Excerpts from Jim Conrad's
from the July 6, 2014 Newsletter issued from the Frio Canyon Nature Education Center in the valley of the Dry Frio River in northern Uvalde County, southwestern Texas, on the southern border of the Edwards Plateau, USA
If you leave on an outside light at night you'll attract, confuse, exhaust and often kill an incredible number and diversity of night-navigating insects. The above antlion was surrounded by several moth species, some of which we've looked at here and some not. One moth I'd not noticed before caught my eye because it was emerald green -- not a color often turning up on moths. That's it above.
Moth's are the specialty of Bea in Ontario so of course she got to identify it. Instantly Bea recognized this as one of many species of emerald moths, meaning that they belong to the Emerald Moth subfamily the Geometrinae, of the Geometer Moth Family, the Geometridae. The "geometri" part of the names derives from the Greek meaning "Earth-measure," which refers to the caterpillars of this family, which are inchworms, and inchworms as they move along in a looping fashion appear to be measuring the Earth.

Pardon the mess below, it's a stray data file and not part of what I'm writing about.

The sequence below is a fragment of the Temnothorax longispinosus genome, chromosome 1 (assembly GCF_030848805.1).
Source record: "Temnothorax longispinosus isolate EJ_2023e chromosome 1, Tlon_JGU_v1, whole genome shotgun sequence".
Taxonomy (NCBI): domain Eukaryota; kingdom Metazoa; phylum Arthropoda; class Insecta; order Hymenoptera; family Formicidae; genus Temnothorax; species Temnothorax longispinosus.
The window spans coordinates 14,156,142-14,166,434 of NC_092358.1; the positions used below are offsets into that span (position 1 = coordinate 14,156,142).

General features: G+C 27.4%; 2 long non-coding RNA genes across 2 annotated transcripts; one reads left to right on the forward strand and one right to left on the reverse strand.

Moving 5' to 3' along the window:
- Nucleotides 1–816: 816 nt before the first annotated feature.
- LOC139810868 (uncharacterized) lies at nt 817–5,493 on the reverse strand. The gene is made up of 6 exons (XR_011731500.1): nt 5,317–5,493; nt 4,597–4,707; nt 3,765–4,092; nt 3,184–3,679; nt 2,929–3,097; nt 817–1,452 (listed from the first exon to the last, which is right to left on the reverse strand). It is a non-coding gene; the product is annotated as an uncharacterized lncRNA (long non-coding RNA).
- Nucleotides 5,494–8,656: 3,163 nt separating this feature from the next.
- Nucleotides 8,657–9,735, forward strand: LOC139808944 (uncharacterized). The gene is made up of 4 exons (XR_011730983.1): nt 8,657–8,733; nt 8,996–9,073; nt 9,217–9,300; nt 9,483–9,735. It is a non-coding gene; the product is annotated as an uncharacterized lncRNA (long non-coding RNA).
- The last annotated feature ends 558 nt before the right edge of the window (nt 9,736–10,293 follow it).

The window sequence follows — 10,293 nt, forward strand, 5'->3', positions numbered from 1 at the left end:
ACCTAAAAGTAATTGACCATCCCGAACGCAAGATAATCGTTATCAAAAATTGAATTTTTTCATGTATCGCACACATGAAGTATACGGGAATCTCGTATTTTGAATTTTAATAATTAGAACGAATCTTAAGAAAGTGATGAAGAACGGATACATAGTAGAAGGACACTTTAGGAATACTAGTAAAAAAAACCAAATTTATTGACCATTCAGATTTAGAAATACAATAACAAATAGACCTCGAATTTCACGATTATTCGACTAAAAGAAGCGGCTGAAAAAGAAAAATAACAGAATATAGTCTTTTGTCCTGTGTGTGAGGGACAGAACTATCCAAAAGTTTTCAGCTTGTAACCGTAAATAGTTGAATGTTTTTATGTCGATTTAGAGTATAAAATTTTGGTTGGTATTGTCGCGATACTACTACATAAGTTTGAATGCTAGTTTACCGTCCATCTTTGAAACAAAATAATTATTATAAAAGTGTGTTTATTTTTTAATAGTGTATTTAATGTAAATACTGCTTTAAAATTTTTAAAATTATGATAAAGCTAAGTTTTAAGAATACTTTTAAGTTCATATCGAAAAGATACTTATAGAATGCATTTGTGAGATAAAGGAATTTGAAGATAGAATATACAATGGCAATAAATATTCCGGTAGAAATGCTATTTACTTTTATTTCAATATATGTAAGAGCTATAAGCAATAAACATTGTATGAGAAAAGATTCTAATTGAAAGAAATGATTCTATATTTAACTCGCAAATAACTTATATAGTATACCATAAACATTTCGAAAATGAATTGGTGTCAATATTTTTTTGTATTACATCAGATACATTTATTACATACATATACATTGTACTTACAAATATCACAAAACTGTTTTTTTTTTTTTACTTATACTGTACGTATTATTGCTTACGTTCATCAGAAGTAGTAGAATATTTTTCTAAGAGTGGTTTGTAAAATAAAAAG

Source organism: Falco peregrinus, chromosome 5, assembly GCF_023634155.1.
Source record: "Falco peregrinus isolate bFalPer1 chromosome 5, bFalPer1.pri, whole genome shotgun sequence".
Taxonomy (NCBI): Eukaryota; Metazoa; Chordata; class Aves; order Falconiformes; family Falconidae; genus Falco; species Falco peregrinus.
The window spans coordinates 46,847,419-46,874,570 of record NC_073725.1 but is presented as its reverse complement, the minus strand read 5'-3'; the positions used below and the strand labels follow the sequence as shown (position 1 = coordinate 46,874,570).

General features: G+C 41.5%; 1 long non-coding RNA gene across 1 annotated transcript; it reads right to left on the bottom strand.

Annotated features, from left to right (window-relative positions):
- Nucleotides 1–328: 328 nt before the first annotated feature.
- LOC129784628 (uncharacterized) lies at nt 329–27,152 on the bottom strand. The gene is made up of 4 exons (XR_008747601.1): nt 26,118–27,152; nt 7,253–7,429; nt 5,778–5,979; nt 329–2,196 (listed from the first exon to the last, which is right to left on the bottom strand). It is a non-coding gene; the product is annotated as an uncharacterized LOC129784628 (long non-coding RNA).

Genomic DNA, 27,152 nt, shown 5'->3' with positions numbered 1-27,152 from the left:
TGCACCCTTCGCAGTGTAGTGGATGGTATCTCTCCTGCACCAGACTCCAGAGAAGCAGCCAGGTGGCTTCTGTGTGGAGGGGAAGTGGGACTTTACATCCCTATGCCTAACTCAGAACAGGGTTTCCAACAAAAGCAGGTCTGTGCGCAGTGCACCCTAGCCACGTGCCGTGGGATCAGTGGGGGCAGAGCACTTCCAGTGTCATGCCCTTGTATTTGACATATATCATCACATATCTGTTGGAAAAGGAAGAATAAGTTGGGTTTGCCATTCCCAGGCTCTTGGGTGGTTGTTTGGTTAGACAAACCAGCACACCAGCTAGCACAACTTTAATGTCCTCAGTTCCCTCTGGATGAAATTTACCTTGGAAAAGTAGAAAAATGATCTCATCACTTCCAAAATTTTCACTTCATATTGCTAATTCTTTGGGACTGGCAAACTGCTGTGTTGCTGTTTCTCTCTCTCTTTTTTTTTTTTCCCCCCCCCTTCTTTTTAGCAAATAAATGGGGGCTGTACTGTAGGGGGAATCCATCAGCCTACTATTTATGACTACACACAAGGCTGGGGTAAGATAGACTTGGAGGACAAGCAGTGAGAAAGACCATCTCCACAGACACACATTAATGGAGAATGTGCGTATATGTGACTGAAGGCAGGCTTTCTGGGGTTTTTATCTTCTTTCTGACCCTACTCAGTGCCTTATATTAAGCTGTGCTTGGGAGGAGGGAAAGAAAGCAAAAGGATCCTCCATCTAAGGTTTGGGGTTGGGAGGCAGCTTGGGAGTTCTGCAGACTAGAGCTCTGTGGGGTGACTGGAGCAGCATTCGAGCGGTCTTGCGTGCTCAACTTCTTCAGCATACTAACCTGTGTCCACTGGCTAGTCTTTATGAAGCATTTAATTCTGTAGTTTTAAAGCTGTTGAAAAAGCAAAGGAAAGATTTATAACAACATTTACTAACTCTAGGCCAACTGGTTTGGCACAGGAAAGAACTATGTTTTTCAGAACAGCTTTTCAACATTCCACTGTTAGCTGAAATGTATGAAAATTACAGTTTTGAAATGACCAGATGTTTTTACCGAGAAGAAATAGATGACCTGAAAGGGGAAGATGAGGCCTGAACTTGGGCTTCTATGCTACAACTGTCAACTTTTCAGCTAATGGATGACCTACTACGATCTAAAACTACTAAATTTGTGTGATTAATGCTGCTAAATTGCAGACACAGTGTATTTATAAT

About 1,400 species of geometer moths in six subfamilies are listed just for North America, so figuring out which one we have was a challenge. Still, Bea suspects that we have NEMORIA ZYGOTARIA, and that species has been collected and confirmed here in Uvalde County, so she's probably right. You can see what a Nemoria zygotaria from Uvalde County looks like when pinned on a specimen board in the Carnegie Museum of Natural History at http://ourfcs.friendscentral.org/moths/nemoria_zygotaria.htm.
That page tells us that "Nemoria zygotaria appears to be a species unique to Texas in the US, though it is relatively common in south central Texas and has been collected over a wide range of counties in that region."